The Not so Great Gatsby

The Great Gatsby, F. Scott Fitzgerald, Zelda Fitzgerald

I have a confession to make:

I don’t think “The Great Gatsby” is the Great American Novel. Despite the best efforts of brilliant readers like Nancy Pearl, I return to the reaction I had when I first read the story as a high school sophomore: There are some beautiful sentences in this book, but I don’t give a damn about the story.

Don’t get me wrong. It’s great piece of writing.

I can clock the moment my husband became interesting by the time he compared the description of Gatsby’s beautiful shirts to the rhythms of jazz. I believe that F. Scott Fitzgerald‘s final Gatsby sentences are some of the most brilliant in literature. And I know that the concerns of money, class and privilege remain dramatically relevant today.

But the mistress’s death feels contrived. Which leaves the rest of the book feeling contrived, but it meant that I got to spend a whole lot of time with a cool teacher while she explained it to me. This was my first introduction to literary criticism (Thank you, Mrs. Kercher).

In the last decade, Fitzgerald’s become something of a cult with whole books being written about Gatsby and his brilliance.

Let’s face it, Fitzgerald didn’t come up with his characters, witty dialogue and descriptions all on his own; he patterned some of the women after Zelda (his wife) and lifted sentences from her letters and diaries to prop up his own work.

I know. Artists steal. But at what cost?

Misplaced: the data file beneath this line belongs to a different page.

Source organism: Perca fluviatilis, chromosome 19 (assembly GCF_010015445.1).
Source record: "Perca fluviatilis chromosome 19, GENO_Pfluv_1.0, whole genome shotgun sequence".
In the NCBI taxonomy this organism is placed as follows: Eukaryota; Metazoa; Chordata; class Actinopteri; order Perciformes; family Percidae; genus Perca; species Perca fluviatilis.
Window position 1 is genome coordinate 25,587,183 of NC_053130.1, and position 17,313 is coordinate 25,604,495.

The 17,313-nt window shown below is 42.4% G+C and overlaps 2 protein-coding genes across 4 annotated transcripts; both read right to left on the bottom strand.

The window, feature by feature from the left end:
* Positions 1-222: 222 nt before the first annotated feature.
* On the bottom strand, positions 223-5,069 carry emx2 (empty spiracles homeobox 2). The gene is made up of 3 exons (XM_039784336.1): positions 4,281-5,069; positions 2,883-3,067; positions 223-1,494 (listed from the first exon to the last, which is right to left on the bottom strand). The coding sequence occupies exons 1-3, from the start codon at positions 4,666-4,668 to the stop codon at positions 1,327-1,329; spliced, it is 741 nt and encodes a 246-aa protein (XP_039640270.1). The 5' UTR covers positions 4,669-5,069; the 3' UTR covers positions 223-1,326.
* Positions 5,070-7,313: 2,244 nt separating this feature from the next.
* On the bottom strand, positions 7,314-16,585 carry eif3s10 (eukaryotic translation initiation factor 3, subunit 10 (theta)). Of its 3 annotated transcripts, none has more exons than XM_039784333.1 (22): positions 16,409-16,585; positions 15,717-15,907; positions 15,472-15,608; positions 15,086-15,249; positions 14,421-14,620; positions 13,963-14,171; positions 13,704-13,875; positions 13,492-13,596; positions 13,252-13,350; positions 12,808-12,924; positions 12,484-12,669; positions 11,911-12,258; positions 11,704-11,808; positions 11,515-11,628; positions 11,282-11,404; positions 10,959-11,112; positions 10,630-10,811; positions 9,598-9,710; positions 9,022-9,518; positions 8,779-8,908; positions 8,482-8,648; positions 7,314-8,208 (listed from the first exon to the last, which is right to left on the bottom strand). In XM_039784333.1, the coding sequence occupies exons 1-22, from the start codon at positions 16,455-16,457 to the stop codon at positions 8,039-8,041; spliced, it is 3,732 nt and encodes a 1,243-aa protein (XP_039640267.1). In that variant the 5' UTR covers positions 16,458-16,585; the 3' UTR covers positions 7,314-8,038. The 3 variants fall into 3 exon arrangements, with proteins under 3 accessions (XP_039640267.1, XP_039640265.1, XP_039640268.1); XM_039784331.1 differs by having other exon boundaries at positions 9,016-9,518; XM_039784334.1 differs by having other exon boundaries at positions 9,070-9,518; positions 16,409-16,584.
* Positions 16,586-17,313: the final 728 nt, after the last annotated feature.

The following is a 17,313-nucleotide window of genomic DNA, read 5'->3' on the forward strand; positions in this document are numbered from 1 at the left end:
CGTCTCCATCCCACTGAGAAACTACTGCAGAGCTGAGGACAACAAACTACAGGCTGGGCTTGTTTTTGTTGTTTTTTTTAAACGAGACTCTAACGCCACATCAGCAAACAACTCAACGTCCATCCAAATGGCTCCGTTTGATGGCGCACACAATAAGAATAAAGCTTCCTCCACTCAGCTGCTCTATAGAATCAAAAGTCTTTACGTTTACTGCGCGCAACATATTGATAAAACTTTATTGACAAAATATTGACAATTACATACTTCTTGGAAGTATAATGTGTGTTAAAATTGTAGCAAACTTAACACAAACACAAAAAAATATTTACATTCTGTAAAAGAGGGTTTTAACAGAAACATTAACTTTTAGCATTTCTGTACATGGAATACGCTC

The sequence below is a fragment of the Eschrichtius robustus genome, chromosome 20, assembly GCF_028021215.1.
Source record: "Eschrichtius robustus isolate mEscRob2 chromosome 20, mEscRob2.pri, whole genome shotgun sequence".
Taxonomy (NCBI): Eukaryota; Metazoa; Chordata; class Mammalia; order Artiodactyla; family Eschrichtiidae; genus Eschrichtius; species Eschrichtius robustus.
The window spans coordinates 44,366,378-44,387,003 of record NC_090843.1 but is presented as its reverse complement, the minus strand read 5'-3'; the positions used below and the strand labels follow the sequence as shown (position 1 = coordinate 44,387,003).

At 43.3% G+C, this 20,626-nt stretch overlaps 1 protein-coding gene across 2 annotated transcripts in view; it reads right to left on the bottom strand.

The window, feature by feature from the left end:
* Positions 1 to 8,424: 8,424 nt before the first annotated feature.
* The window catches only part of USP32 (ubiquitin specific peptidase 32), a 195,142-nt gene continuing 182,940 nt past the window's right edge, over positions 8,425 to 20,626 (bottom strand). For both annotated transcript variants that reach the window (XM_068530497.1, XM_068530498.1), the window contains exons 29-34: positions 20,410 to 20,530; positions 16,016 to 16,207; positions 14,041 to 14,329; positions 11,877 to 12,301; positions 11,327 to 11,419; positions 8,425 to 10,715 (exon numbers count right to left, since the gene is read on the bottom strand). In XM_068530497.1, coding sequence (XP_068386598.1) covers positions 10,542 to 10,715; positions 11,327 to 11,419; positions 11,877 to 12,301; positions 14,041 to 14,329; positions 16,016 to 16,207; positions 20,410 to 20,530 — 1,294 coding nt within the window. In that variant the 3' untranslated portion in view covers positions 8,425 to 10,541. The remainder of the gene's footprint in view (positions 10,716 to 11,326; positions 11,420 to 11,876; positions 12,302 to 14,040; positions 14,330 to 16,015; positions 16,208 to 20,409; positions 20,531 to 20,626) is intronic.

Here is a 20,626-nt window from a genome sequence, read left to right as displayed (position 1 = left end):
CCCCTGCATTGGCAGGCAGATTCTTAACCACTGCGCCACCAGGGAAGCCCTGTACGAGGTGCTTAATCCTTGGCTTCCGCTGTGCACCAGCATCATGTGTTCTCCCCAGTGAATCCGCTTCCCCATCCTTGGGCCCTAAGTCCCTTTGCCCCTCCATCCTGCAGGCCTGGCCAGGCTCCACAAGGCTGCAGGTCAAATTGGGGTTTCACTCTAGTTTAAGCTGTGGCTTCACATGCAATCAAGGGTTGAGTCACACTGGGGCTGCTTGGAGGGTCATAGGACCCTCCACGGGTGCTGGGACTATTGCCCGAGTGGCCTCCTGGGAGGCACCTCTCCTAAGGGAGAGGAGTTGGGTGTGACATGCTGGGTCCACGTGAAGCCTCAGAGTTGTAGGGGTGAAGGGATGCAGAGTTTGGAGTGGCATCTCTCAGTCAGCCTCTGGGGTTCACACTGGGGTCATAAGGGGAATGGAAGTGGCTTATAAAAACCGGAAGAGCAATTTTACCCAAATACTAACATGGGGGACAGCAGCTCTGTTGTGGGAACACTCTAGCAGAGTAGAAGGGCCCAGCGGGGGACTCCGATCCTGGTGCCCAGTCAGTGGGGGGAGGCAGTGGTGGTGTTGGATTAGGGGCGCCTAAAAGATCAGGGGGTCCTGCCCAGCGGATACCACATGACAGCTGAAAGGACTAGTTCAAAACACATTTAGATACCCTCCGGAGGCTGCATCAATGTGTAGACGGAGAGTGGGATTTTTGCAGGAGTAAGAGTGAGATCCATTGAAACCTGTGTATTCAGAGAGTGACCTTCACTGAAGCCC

Certainly, Fitzgerald found himself plotting fresh breakdowns for Zelda and cribbed passages from letters written from the insane asylum.

Whether or not Zelda would have been a great author on her own is something we can’t prove.

But here’s what I suspect:

I think the fact that Fitzgerald couldn’t do it on his own ate at his core. I believe it made him less of an artist, leaving him even more disempowered in the face of his own efforts. And I have to wonder what would have happened if he and his famous editor had opted for another course:

What if they had invited Zelda in? What if Zelda and F. Scott shared a byline, granting Zelda access to the fame she helped make possible? At the very least, isn’t that something readers could remember to do today?

Places where inspiration finds me

Seattle alley, Pioneer Square, J.C. O'Brien, Night Shift
While I’ve witnessed some racy things happening in Seattle alleys, I have, fortunately, not run into any of the scenes that happen in my novels.

I find my inspiration in Seattle’s dark alleys.

Seattle burned to the ground in 1889. 32 blocks of the city were rebuilt to new fire standards and so far (fingers crossed), they’ve done OK with quakes (with a few exceptions).

Seattle’s rain is no myth. Like New Orleans, downtown’s streets end up with puddles of “mystery” liquid that sometimes develops an oily sheen. Mix in some moss and subtract some sunlight and it doesn’t take much to imagine something dark and lovely hunting through Pioneer Square’s streets.

I also like to include real locations in my stories. Bars like the Alibi Room or restaurants like the Crumpet Shop show up in my work because I want readers to be able to taste what it’s like to live in Seattle.